She tragically lost her son
Mary’s son, Willie, tragically died at age 11 from what was most likely typhoid fever. Mary fell into a deep depression after the passing of her young son. She remained in bed for weeks after his death. Tad, her other son also became ill and she was unable to take care of him as she was grieving Willie.
Her grief manifested in insomnia and horrible nightmares. Abe, on the other hand, would lock himself in Willie’s room every Thursday. Mary could not stand the sight of her son’s things so she shipped them out of the house. She was never quite the same after Willie died.
Mary and Abe began to drift apart
The death of their son drew an even larger wedge between the married couple. Mary noticed that Abe was more and more withdrawn. He was depressed and tired from investing so much in the war efforts that fought to end slavery.
She began to host more of his male friends at the White House to inspire jealousy in her husband. The press constantly commented on her inappropriate relationships and she grew more unfavorable in the public eye.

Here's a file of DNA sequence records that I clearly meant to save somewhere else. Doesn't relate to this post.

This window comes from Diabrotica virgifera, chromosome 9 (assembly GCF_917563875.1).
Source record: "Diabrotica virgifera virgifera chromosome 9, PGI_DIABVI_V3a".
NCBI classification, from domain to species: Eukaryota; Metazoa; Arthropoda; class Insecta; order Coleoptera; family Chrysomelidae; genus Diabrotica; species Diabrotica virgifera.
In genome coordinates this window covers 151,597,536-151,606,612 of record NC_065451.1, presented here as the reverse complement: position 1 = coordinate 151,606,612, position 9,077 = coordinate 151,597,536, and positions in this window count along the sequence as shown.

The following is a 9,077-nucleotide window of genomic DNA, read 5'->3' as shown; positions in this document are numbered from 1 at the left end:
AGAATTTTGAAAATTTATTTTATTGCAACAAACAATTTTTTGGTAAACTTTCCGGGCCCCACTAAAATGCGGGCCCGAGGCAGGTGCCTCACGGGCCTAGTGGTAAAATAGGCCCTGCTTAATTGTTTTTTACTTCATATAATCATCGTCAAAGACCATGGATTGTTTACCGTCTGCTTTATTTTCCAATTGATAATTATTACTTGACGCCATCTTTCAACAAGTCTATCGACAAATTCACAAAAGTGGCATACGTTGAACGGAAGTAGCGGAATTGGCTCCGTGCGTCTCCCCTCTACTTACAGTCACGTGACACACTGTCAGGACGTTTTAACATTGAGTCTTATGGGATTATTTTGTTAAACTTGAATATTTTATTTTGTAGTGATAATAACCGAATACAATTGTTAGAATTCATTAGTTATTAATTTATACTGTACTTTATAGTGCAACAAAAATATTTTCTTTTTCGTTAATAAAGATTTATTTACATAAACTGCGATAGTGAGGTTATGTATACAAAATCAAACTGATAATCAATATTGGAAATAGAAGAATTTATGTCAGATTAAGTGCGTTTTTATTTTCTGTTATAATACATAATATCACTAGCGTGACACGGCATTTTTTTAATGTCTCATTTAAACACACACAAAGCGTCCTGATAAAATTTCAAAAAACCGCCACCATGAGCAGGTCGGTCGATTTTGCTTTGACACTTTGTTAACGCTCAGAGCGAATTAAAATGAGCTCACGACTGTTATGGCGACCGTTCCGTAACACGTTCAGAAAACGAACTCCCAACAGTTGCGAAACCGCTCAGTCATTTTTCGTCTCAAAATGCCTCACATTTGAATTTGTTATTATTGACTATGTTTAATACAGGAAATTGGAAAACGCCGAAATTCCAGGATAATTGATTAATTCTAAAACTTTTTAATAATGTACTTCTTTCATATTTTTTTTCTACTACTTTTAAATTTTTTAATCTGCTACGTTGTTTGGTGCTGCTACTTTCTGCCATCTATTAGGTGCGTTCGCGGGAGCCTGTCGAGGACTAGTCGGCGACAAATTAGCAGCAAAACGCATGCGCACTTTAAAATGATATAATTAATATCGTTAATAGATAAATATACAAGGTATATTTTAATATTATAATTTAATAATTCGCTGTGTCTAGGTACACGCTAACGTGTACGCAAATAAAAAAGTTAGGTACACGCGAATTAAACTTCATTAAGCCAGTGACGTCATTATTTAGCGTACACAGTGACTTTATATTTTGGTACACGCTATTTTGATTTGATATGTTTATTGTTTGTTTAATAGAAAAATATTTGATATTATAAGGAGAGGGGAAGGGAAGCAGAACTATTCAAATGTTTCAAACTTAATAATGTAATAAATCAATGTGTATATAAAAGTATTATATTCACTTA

Lincoln was taken too soon
On April 14, 1865, President Lincoln and Mary Todd Lincoln attended the Ford’s Theater for an evening together to rekindle their romance. An hour and a half into the performance President Lincoln was shot in the back of the head by John Wilkes Booth.
Mary was hysterical and her screams of grief were heard all throughout the theater. She was removed from her husband’s side and kept in a separate room while doctors tried to save Abe Lincoln’s life. She was bedridden for 40 days following his death and refused any visitors that tried to visit and comfort her.
The next president was not sympathetic to Mary’s grief
Andrew Johnson was to assume the role as president following Lincoln’s assasination. He did not visit her, write a note, or offer any condolences. This angered Mary and so she took as much time to move out of the White House as she could in defiance.
Dragging her feet to leave the White House made the public mock her. She had also accumulated a lot of debt from her lavish lifestyle and she worked to keep that fact hidden to preserve what was left of her reputation in D.C.